Giant planet formation time is also a significant issue. Old theories couldn't explain how their cores could form quickly enough to accumulate large amounts of gas from the rapidly vanishing protoplanetary disk, and they couldn't explain. There was some evidence that the disks' average lifespan, which is less than ten million (107) years, is shorter than that required for the development of the core. Current planet formation models can generate Jupiter (or other massive planets) in around 4 million years or less, which is well within the usual lifetime of gaseous disks.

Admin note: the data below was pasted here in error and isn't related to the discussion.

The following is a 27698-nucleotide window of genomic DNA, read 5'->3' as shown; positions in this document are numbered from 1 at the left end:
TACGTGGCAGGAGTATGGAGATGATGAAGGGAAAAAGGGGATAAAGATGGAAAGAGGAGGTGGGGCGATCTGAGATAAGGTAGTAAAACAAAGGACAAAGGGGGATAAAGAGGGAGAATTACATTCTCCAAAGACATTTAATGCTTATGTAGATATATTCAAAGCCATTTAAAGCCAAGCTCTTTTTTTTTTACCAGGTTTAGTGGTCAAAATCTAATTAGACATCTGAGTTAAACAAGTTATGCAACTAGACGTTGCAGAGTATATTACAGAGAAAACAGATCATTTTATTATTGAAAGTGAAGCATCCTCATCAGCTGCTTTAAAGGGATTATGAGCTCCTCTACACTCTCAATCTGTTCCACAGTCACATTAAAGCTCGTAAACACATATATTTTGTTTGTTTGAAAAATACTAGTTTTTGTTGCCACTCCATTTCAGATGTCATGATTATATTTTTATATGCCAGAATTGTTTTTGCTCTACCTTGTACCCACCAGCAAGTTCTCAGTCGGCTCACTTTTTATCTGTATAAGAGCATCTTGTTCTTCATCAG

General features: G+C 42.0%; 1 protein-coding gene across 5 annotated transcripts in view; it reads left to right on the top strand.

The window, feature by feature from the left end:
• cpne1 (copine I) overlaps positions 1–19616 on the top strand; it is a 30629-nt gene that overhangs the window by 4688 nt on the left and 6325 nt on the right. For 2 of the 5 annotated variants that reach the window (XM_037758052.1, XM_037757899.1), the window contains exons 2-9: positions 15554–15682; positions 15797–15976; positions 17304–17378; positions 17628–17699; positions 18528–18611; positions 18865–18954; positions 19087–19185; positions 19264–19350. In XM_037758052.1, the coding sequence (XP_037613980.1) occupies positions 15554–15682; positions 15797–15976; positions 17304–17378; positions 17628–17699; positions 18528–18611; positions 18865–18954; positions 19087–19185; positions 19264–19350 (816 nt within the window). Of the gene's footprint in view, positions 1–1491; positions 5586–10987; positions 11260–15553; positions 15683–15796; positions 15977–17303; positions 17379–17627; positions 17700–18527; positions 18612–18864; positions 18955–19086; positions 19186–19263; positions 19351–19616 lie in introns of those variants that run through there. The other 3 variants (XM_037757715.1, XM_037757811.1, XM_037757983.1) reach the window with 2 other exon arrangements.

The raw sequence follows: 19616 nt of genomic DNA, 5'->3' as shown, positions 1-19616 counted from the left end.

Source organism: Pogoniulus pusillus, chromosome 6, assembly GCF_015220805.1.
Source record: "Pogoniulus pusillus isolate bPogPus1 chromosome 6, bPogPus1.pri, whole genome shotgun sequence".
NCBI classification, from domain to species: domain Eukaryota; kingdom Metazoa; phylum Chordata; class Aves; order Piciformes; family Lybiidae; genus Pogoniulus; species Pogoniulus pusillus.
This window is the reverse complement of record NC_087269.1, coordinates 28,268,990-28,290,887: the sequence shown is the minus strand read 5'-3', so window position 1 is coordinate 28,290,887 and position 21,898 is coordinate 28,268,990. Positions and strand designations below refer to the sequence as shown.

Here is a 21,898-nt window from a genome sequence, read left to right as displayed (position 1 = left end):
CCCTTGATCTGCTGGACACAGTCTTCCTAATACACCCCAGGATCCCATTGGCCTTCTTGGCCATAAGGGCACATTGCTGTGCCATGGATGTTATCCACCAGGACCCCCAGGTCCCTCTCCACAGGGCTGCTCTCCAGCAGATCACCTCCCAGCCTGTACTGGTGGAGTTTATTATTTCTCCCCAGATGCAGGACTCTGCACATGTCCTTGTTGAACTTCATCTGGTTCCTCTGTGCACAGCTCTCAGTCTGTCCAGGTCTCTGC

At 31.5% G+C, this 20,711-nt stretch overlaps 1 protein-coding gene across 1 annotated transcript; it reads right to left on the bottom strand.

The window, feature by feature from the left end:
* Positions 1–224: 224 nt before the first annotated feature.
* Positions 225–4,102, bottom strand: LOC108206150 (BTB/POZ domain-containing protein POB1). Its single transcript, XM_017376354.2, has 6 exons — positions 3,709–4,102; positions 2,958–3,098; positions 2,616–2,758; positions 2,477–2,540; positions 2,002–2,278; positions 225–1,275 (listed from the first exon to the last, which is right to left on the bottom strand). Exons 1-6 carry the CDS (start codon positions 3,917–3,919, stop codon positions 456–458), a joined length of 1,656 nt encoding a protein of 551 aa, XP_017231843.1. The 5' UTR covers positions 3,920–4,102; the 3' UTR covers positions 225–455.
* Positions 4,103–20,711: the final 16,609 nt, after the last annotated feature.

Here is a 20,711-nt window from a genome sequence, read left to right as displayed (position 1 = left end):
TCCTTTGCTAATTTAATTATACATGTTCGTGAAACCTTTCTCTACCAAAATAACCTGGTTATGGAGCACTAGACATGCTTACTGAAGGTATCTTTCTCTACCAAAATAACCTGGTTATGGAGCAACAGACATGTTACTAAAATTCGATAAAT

Another potential issue with the development of giant planets is the migration of their orbits. If this rapid inward migration is not halted, the planet will eventually reach the "core regions still as a sub-Jovian entity," according to specific calculations. According to more current simulations, this difficulty can be alleviated by disk evolution during migration.
Giant clouds of cold molecular hydrogen, around the mass of the Sun and 20 parsecs in diameter, are thought to be where stars are formed. Massive molecular clouds are prone to breaking up and disintegrating over billions of years. The small, compact cores formed by these particles eventually collapse into stars. Protostellar (protosolar) nebulae have core masses ranging from a few tens of solar masses. They have a particle number density of 10,000–100,000 cm3 and a diameter of 0.01–0.1 pc (2,000–20,000 AU).